By Ariel Liu
A recent petition released by the Stanford Review demanded the representation of military-affiliated students on the ASSU Executive Cabinet and called for the implementation of a veteran liaison position to better address the needs of military-affiliated students. In light of this, The Daily spoke to several veterans currently on campus to get their views on the creation of this liaison. Although the Review’s petition strongly calls for their recognition, veterans themselves had mixed views about it.
“Just because a community is small, it doesn’t mean that they don’t have values and ideas to bring to the table so size is irrelevant,” said Philip Clark ’19, who wrote the petition. “It’s a small community and that’s why we need to make a bigger effort to reach out to them.”
However, several veterans have emphasized that the underlying issue is not a single representative position, but whether they, as veterans, even perceive themselves as a unique community on campus. Despite the Review’s push for representation, not all veterans feel the need for a liaison. According to Saamon Legoski ’16, most veterans feel that the ASSU has little impact on them, given that most are over 25 years old.
“Basically the veterans I’ve talked to don’t care about the ASSU,” Legoski said. “I’m not saying we don’t care because I don’t like them. They just don’t affect us at all. A lot of the veterans have families, long-term girlfriends or fiancées. In my opinion, [veterans] are not clamoring for representation.”
Even without a liaison, there are resources for veterans. One is the Stanford Undergraduate Veterans Association (SUVA) which has service components and outreach to bridge the distance between civilians and veterans. The distance can be exacerbated by the fact that veterans tend not to live in undergraduate dorms. However, age difference is likely the bigger issue, according to Sean O’Grady ’17, president of SUVA.
“It’s awkward when people invite me to go to parties and I laugh and say, ‘Can I bring my wife and kid?’” O’Grady said. “I don’t have a kid, but it’s just they don’t recognize where I am at in life is a much different stage than where they’re at. Because I’m older and haven’t been in academia for so long, there are things I’ve forgotten… I’m playing catch up on everything.”
Many of the veterans perceive this distinction between themselves and the rest of the student body, leading to internal discussions over building a Veterans’ Community Center. However, they remain unsure of whether they fit the mold of the groups that typically have community centers or even whether “the Stanford undergraduate community views us as our own community,” O’Grady said.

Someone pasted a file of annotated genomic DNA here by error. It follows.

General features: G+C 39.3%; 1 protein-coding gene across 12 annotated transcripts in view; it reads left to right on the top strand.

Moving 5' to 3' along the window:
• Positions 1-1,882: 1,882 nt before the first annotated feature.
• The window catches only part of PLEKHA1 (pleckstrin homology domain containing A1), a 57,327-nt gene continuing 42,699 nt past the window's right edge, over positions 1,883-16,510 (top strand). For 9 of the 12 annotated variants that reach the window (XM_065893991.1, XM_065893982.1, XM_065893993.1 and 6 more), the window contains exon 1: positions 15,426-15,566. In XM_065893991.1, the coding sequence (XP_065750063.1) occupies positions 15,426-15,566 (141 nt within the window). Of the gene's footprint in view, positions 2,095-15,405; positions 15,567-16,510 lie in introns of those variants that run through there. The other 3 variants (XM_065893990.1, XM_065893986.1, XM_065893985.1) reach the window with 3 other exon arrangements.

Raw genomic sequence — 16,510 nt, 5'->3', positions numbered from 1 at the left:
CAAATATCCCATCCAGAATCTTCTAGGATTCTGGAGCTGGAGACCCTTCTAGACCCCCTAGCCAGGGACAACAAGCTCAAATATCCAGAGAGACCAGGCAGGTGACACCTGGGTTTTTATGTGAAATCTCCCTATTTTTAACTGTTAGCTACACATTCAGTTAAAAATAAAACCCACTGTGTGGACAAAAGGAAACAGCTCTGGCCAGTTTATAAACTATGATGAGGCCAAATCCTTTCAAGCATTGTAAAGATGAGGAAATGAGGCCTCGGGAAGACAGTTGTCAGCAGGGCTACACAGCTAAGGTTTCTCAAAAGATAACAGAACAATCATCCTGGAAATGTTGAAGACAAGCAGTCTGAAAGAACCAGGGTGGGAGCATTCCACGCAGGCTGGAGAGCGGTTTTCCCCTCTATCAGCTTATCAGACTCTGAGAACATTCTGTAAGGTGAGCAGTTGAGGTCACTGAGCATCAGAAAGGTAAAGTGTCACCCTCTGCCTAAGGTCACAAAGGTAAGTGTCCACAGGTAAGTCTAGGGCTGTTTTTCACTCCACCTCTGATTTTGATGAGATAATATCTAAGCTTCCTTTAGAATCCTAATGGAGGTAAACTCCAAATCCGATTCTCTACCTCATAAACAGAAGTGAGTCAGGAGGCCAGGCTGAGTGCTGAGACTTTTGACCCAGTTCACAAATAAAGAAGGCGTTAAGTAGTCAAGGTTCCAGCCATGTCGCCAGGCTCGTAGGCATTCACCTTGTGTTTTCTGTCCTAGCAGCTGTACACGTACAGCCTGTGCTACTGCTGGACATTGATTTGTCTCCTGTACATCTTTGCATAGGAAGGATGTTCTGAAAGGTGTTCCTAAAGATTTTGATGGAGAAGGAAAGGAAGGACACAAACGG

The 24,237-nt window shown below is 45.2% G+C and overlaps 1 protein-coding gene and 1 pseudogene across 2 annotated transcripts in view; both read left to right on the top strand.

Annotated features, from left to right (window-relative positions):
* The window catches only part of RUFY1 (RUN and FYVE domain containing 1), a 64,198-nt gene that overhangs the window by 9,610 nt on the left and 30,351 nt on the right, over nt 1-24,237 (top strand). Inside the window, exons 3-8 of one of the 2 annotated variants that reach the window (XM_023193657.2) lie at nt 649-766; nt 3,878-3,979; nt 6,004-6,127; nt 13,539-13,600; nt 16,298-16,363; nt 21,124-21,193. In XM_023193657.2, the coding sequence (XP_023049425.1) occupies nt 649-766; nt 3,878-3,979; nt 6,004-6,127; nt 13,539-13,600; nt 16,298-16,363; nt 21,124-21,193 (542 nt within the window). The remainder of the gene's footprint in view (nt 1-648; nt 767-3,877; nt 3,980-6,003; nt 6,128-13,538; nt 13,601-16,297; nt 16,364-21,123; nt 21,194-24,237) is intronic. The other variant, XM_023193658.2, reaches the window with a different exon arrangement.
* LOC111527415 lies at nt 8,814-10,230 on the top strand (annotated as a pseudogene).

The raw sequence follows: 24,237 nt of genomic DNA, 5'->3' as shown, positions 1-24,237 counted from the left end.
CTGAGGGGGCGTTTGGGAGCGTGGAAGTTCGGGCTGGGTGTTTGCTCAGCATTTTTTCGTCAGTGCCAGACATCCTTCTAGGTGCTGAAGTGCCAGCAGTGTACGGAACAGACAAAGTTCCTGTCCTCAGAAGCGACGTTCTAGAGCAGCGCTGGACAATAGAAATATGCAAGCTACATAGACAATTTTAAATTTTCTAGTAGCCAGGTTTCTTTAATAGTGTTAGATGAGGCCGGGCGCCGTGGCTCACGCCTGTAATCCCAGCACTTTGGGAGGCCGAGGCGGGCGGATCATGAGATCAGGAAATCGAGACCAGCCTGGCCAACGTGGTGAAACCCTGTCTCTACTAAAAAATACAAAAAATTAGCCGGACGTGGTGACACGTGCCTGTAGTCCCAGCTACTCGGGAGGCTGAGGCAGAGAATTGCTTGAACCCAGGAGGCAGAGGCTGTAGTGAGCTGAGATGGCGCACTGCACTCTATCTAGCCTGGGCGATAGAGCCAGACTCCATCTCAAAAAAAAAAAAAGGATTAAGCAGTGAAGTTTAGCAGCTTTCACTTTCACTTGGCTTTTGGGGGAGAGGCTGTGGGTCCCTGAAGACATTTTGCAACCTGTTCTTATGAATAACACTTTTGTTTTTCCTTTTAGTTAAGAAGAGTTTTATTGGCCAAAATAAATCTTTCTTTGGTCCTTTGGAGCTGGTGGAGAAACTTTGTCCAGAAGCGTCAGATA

A community center modeled after the recently opened Veteran Affairs Menlo Park Welcome Center would be ideal, according to Dustin Noll, a specialist at the Office for Military-Affiliated Communities (OMAC). Noll hopes to discuss this with Student Affairs to determine whether the traditional community center model can fit the veterans’ community. A place to provide job training, alumni connections, workshops and veteran-specific counseling services would be desirable.
“[Stanford’s center] would have to incorporate elements outside of the traditional veteran community center,” Noll said. “If there’s going to be a military-affiliated community center on campus, it needs to be focused on academics and community. It needs to be more than a place to hang out.”
Currently, the University handles administrative veteran affairs through OMAC. Another resource is the 8-week veteran accelerator program, 2 to 4. Every summer, Stanford provides a full scholarship opportunity for military veterans in community college who are headed to a four-year college to develop the skills necessary to earn a four-year degree.
“The fact is, [veterans] are not really suffering,” Legoski said. “There’s no 2 to 4 program for minorities. So for the Review to say that Stanford isn’t helping veterans, it’s ignoring the evidence that Stanford does a lot. Now, Stanford can do better, but it has nothing to do with the ASSU.”
A community center could also potentially reach out to international undergraduate students who plan to join the military. There is currently no way to identify foreign students who have mandatory military obligations, as the Bechtel International Center does not have mechanisms for them to self-identify as such, according to Noll. Most of them come in directly as freshmen, unlike U.S. veterans, who typically transfer to Stanford.
“Unless we somehow bump into [foreign military students] through word-of-mouth, it’s not something they recognize on their application,” O’Grady said. “For all intents and purposes, they’re just another international student.”
Not counting the international students, the current number of active-duty veterans on campus is at 135, said Noll. They make up a small proportion of the overall student body.
However, Noll added, “A lot of times, a community is not justified by numbers.”
Contact Ariel Liu at aliu15 ‘at’ stanford.edu.